Several decades ago, in a 1985 pronouncement, the General Synod of the United Church of Christ—the denomination where I staffed work in public education justice from 1998 until 2013—more explicitly rejects the use of publicly funded vouchers to pay students’ tuition in religious and private schools: “We defend the right of parents to choose alternative, private, religious, or independent schools, but continue to declare that those schools should be funded by private sources of income.”

Although very often we take the basic principles of civics for granted, we need to be able to articulate clearly and concisely what the First Amendment is about.  The purpose of this post has been to review the basic principle of religious liberty and to clarify that Betsy DeVos’s views on religion and public education are extremist; they not shared by the American religious mainstream.

8 thoughts on “Betsy DeVos: School Choice, the Establishment Clause, Religious Liberty, and Public Education

  1. Despite the evidence that competition and choice, the two words that sound so sweet to Betsy DeVos’s ears, do not result in better education for children, DeVos will try to move the ball toward that goal. What is truth anymore in this god-forsaken nation? As a Presbyterian Deacon, I’m going to have to see if the Presbyterian Church (USA) is going to “speak up for those unable to speak for themselves” eg. the poor, and lobby to improve public education rather than destroy it. Hey, I just remembered, the President-elect said he’s Presbyterian! Maybe he’ll listen to our Presbyterian leaders. But maybe not!

  2. I knew Betsy DeVos’s nomination was bad news, but her smug simplemindedness is unconscionable. Can’t she get it through her head that public schools should be public? That public schools “belong” not just to current students and their parents, but to the general public (because we pay for them and need them to serve the common weal)? Choice is NOT necessarily or always “good for everybody.” It depends, among other things, on what the choice entails, whether the chooser is competent to choose, and whom and/or what that choice is likely to harm. And has Betsy DeVos given any serious thought whatsoever to the place of “competition” in schooling? That is surely a very complicated subject. And money can’t buy the thoughtfulness and experience required to deal with it.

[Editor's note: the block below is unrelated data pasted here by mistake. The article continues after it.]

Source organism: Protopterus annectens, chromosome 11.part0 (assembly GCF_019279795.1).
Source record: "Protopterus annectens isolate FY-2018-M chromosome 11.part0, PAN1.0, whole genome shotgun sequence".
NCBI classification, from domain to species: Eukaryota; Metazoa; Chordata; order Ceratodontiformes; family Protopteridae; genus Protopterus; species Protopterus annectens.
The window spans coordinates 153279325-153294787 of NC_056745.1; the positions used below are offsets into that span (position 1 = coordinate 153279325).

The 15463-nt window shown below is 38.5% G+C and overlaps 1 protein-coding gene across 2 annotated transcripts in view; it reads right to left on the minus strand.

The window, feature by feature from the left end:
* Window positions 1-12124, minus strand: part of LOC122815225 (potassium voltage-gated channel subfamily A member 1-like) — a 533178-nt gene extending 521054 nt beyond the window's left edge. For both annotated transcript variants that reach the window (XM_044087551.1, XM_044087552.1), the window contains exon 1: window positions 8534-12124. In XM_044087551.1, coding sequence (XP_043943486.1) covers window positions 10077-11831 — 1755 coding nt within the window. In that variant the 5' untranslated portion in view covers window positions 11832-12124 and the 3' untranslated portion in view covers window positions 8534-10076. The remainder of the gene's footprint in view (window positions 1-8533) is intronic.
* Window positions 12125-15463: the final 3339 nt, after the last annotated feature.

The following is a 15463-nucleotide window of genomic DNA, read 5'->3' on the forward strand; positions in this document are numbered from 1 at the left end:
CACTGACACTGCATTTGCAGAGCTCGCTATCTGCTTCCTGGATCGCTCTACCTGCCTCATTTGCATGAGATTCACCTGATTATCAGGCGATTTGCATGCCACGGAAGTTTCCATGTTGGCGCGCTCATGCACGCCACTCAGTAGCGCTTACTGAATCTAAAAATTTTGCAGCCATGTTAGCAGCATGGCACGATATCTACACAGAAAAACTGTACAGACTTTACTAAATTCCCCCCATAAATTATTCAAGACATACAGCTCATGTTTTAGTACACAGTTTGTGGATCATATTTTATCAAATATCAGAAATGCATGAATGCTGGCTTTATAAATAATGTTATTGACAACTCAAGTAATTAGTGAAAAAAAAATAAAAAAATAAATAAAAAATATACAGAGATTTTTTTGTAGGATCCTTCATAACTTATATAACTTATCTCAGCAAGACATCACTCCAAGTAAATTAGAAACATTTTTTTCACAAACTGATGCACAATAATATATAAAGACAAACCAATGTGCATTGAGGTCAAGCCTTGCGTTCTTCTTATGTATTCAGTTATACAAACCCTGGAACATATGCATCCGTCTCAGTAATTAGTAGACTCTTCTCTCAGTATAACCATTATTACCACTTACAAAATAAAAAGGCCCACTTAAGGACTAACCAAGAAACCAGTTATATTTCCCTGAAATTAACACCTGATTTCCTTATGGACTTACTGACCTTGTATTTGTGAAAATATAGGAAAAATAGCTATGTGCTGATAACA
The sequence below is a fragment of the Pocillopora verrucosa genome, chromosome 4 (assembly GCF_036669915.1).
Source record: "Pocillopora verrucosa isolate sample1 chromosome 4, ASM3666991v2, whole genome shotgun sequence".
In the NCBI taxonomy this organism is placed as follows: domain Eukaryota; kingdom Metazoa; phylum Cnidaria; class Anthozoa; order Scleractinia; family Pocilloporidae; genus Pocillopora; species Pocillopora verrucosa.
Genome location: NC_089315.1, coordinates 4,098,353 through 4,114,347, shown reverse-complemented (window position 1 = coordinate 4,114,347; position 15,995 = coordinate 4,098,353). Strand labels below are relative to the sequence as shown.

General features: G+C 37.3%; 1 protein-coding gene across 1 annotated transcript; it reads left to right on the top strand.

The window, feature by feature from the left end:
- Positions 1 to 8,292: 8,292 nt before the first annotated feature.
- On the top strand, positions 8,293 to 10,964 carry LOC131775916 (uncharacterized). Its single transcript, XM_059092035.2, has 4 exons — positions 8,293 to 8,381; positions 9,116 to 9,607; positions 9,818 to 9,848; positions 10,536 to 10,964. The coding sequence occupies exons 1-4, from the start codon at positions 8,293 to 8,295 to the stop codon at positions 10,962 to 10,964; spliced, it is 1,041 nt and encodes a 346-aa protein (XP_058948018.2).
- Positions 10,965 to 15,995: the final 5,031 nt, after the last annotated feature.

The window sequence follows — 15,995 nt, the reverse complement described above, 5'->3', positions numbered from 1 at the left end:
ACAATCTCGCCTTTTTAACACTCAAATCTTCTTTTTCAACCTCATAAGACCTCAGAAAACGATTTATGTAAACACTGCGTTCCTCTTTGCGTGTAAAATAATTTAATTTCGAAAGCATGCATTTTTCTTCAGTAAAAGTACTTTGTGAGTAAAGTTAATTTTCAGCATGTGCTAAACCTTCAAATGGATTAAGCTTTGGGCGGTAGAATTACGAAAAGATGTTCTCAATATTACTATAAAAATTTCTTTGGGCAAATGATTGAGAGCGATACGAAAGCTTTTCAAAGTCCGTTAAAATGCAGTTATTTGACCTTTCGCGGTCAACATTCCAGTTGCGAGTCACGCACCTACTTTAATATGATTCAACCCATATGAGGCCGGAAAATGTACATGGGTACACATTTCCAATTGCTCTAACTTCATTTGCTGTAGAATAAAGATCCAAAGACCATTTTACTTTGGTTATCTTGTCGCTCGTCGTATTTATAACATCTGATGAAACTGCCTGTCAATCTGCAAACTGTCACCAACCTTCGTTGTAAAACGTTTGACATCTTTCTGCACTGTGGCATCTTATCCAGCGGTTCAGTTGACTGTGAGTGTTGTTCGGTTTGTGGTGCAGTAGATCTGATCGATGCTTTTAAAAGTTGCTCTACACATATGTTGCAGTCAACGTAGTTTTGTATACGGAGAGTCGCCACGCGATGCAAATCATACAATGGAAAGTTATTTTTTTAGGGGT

3. I appreciate your service. You miss on a couple of points. I lived in Bowling Green KY, and I attended Western Kentucky University in Bowling Green. It is the local college, publicly supported. Yes, there are dorms where students live who come from all over the USA, and foreign countries. But a large number of the students at my alma mater, live off-campus and commute.
    K-12 schools are most often located in the community, and the students live at home with parents. The rich, liberal elites get to attend Choate, and Phillips Exeter, and Andover and exclusive residential “prep” schools. Illinois has the Illinois Math and Science Academy (IMSA), a three year residential prep school for gifted and talented students (publicly supported). The legislature got this school started, and the teacher’s unions in Illinois fought it tooth and nail, calling it “elitist”. In 1983 in Maryland the governor attempted to start a four-year residence prep school for gifted/talented. The NEA/AFT fought it, and the idea perished.
    You say Q Parents prefer to have a good neighborhood school where they meet their neighbors and their children meet children who are different from their own small world. END Q This seems antithetical. You say the kids will be from their own neighborhood, but different from their own small world.
    If the government feels that neighborhood schools are so great, why did they institute cross-town bussing for racial balance? This insanity ripped kids out of the inner-city, and put them in the suburban schools, and ripped kids out of safe neighborhoods, and planted them in dilapidated ghetto-schools. See Swann v. Mecklenburg